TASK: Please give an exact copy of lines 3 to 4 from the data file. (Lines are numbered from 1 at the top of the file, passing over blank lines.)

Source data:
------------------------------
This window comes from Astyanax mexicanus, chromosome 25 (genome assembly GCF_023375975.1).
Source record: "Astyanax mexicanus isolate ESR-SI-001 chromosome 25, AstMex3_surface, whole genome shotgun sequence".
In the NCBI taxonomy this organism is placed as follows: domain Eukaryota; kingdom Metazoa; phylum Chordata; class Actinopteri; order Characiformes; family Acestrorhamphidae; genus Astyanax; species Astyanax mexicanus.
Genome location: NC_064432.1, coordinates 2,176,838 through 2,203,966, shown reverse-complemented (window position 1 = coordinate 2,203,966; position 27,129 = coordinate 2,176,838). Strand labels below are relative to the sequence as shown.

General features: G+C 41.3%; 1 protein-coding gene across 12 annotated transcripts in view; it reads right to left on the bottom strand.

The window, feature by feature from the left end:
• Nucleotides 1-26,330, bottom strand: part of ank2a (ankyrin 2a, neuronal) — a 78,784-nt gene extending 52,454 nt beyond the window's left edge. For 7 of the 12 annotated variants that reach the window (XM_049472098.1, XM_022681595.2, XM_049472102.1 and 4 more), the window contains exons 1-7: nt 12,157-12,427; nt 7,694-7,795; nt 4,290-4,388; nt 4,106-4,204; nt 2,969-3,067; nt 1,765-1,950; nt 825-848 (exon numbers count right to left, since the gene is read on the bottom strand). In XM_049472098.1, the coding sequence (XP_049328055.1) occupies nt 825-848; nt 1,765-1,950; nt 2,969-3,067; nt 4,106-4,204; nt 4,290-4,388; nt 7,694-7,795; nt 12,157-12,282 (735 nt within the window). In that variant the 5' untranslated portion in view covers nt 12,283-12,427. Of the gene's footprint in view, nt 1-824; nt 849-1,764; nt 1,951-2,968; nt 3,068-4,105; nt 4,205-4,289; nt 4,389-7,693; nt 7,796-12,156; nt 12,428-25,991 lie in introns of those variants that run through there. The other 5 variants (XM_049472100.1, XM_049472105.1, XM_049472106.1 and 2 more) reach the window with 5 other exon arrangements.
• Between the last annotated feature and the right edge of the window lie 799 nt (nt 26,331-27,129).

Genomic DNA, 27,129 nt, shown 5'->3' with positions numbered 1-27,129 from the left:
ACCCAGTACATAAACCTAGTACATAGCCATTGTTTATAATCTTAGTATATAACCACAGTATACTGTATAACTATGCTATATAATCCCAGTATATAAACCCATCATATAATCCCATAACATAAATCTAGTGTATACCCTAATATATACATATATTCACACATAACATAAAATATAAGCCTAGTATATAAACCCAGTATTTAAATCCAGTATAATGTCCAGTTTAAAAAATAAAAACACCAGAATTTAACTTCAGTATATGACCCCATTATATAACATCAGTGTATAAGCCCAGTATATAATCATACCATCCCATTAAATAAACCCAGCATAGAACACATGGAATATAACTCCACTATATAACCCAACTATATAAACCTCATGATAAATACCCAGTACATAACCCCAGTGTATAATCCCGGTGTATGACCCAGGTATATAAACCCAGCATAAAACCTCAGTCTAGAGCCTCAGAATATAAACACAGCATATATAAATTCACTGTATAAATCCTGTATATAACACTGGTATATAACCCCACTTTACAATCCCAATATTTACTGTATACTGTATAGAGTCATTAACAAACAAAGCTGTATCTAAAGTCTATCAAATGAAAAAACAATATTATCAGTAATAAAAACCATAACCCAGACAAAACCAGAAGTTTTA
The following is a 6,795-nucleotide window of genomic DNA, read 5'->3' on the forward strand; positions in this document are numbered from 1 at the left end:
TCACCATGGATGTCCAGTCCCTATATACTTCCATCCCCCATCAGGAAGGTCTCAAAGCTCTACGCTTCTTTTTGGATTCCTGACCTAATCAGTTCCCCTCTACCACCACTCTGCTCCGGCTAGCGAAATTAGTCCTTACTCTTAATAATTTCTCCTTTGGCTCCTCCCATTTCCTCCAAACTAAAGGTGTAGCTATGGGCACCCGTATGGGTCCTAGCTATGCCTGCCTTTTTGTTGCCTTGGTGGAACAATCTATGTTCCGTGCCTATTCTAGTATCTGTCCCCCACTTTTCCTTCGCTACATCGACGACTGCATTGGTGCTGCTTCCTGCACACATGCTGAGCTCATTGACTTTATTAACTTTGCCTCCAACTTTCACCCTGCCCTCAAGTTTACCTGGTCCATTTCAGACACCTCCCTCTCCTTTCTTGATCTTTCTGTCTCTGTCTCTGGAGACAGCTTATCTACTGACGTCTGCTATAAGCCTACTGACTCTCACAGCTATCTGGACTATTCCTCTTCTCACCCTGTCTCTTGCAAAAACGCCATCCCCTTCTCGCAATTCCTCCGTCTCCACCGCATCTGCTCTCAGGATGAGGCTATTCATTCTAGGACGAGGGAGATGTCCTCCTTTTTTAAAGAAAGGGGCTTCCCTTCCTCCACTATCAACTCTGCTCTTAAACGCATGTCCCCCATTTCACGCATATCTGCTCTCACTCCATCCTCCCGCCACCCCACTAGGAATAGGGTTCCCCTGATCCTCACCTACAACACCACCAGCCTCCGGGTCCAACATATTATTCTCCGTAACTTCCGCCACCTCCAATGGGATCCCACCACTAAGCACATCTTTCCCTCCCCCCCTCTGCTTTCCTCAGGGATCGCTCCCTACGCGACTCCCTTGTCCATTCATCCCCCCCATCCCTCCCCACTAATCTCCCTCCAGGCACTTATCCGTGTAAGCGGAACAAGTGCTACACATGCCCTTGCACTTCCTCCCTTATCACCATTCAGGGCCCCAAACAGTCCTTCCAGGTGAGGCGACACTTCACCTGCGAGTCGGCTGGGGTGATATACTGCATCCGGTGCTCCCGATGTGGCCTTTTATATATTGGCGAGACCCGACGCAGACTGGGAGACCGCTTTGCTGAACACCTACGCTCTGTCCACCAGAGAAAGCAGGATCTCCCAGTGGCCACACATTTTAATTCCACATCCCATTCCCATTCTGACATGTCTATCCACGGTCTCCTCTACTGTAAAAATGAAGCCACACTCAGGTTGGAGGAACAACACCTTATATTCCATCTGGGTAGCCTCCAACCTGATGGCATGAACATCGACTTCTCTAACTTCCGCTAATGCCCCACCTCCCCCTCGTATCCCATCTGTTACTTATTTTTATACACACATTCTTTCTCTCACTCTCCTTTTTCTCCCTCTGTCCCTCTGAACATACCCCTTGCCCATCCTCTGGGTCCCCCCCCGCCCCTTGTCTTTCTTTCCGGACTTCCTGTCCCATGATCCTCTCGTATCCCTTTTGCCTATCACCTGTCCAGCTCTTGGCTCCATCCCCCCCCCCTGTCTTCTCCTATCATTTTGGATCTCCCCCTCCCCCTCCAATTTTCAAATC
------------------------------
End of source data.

In the NCBI taxonomy this organism is placed as follows: domain Eukaryota; kingdom Metazoa; phylum Chordata; class Actinopteri; order Characiformes; family Acestrorhamphidae; genus Astyanax; species Astyanax mexicanus.
Genome location: NC_064432.1, coordinates 2,176,838 through 2,203,966, shown reverse-complemented (window position 1 = coordinate 2,203,966; position 27,129 = coordinate 2,176,838). Strand labels below are relative to the sequence as shown.